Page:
This step is one of the hardest to do but it gets easier the more you do it. If you’re a journalist then you need to pitch your pieces. If you want to collaborate with a brand or a product then you need to contact them and pitch to them why they should work with you. You should contact people on social media that inspire you or do a similar job to you and see if they can offer insight or mentorship in your career or lifestyle.
Networking and pitching go hand in hand, and the more you do of one or the other the more you increase your experience in both.
Know your brand
This is important. You need to know what you’re trying to pitch in order to pitch it well. I am a career-focused woman with a specific interest in writing about feminism, women, London lifestyle, zero-waste activism, and social media. These are therefore the things I focus on when I pitch myself. I would never pitch myself to the CEO of a start-up company for an app that sells gym wear. I’m not into fitness at all, none of my followers/readers follow or read my work because of an interest in fitness or clothing, so why would they want to work with me?
I would however pitch myself to a women’s lifestyle magazine, to a London-based brand that targets young millennials for things like furniture, city-based activities, or even dating. Potentially, I would consider pitching to a PR about collaborating on a social media project focusing on mental health etc.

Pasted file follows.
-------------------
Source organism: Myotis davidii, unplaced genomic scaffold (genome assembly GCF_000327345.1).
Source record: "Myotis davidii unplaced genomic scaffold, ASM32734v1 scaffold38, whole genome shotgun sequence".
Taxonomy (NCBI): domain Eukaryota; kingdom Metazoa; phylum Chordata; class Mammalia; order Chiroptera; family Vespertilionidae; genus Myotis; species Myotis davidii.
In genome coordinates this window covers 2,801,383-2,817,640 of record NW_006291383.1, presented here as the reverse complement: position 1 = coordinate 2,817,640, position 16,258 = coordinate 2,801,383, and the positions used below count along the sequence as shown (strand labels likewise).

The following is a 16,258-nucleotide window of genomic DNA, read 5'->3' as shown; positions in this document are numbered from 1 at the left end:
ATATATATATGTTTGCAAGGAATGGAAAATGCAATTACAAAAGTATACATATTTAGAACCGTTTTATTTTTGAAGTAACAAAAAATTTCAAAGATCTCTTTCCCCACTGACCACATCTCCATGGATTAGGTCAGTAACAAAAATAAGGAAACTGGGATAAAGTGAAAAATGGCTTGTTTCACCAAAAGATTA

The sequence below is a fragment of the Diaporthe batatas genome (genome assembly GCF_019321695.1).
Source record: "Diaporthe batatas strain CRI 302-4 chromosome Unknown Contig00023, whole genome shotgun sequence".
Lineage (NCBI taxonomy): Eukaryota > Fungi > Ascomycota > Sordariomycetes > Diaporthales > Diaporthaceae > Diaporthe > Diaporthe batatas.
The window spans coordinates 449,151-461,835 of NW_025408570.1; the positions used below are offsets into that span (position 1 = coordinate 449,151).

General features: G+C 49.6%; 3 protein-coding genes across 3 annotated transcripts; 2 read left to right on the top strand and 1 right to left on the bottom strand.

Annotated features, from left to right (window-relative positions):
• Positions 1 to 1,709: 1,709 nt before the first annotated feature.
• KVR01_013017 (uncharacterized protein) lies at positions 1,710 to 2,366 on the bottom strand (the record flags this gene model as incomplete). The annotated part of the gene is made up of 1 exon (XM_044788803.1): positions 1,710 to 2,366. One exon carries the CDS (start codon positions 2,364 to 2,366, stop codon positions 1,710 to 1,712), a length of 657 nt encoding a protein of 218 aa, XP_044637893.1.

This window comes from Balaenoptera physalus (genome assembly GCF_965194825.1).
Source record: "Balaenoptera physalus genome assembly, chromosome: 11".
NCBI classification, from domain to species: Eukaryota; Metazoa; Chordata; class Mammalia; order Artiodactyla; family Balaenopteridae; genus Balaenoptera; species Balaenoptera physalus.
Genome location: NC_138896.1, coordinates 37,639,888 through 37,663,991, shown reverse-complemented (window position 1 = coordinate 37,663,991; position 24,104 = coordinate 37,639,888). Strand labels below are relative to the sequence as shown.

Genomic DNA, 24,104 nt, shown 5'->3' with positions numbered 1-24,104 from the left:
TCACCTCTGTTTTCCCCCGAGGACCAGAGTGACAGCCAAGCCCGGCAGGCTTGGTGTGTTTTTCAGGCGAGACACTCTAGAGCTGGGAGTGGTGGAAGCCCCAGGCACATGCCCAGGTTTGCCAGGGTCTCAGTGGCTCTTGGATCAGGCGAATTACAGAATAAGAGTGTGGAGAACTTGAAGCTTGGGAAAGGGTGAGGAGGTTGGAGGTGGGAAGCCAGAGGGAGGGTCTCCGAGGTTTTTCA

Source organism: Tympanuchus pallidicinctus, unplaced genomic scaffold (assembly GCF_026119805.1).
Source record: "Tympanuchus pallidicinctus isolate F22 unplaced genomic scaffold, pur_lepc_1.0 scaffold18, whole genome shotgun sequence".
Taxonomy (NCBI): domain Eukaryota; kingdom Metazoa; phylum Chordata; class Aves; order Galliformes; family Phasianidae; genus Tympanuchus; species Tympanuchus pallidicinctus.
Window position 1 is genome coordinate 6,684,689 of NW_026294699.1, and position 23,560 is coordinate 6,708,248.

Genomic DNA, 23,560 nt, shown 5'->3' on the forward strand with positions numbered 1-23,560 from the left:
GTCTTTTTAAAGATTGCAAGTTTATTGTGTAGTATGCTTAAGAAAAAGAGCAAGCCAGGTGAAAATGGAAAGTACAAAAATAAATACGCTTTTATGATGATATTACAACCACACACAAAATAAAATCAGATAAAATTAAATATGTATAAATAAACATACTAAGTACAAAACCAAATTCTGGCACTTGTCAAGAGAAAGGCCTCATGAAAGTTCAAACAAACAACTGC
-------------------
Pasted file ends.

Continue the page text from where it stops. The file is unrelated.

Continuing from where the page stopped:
I know my brand and therefore I know who I would work well with. They’re the people I pitch to.
What is your USP
Your USP – or unique selling point – is something that you have that no one else has. For me in 2019, it was being a vocal zero-waste activist doing a year-long challenge in response to eco-anxiety. Because of this USP, I was on BBC Radio 5 Live, BBC Radio Wales, I wrote articles for Glamour, Huffington Post USA, and The Telegraph on it. I was sent products for review from eco-friendly companies and collaborated with other ones.
In 2020, I’m no longer doing my challenge (although I am still using mostly zero-waste products!) so I’m having to find my next USP. Your USP can change. It’s like 15-minutes of fame, your life changes therefore your experience changes therefore your USP changes.
For me in 2020, my USP could be that I am possibly the youngest marketing manager in the UK trade publishing industry. Or, it could be that I am a novelist of an outrageous take on feminism in the 21st century (fingers crossed!) It could be anything. I’m discovering what it is and when I do I will pitch myself like that.
What are your goals?
Before you pitch you should have some goals. I use a vision board and vision book to create mine, just because it’s fun and also creative. Goals can be focused on anything from making money to developing a network. Or working with a certain brand, or increasing your engagement/awareness via social media or other platforms.
You decide what your goals are then and then you target the companies or the people you want to pitch yourself to and go for it.
With regards to pitching yourself, the worst thing that can happen is someone will say no to you. Or just ignore you. I promise you that this will happen about 75% of the time. It’s completely normal and to be expected.
You never know what other people are pitching, or how they’re pitching themselves. You just have to know what you’re pitching and go from there.